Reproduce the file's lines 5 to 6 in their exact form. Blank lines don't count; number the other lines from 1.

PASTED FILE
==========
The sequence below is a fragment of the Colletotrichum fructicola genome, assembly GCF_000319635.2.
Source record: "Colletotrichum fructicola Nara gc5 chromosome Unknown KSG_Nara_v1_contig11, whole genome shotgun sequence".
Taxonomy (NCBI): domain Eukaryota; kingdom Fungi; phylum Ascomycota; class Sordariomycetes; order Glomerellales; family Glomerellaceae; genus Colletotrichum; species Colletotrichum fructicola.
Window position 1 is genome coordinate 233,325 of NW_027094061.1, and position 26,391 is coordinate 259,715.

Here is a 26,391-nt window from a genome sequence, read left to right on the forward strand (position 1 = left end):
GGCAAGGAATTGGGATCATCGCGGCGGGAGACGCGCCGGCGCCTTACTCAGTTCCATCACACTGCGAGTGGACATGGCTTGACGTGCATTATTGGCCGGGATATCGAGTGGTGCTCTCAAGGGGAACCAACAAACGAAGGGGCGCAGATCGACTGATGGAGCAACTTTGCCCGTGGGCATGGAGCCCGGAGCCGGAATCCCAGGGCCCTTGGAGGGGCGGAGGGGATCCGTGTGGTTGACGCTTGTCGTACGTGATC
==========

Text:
Here is a 26,391-nt window from a genome sequence, read left to right on the forward strand (position 1 = left end):
GGCAAGGAATTGGGATCATCGCGGCGGGAGACGCGCCGGCGCCTTACTCAGTTCCATCACACTGCGAGTGGACATGGCTTGACGTGCATTATTGGCCGGGATATCGAGTGGTGCTCTCAAGGGGAACCAACAAACGAAGGGGCGCAGATCGACTGATGGAGCAACTTTGCCCGTGGGCATGGAGCCCGGAGCCGGAATCCCAGGGCCCTTGGAGGGGCGGAGGGGATCCGTGTGGTTGACGCTTGTCGTACGTGATC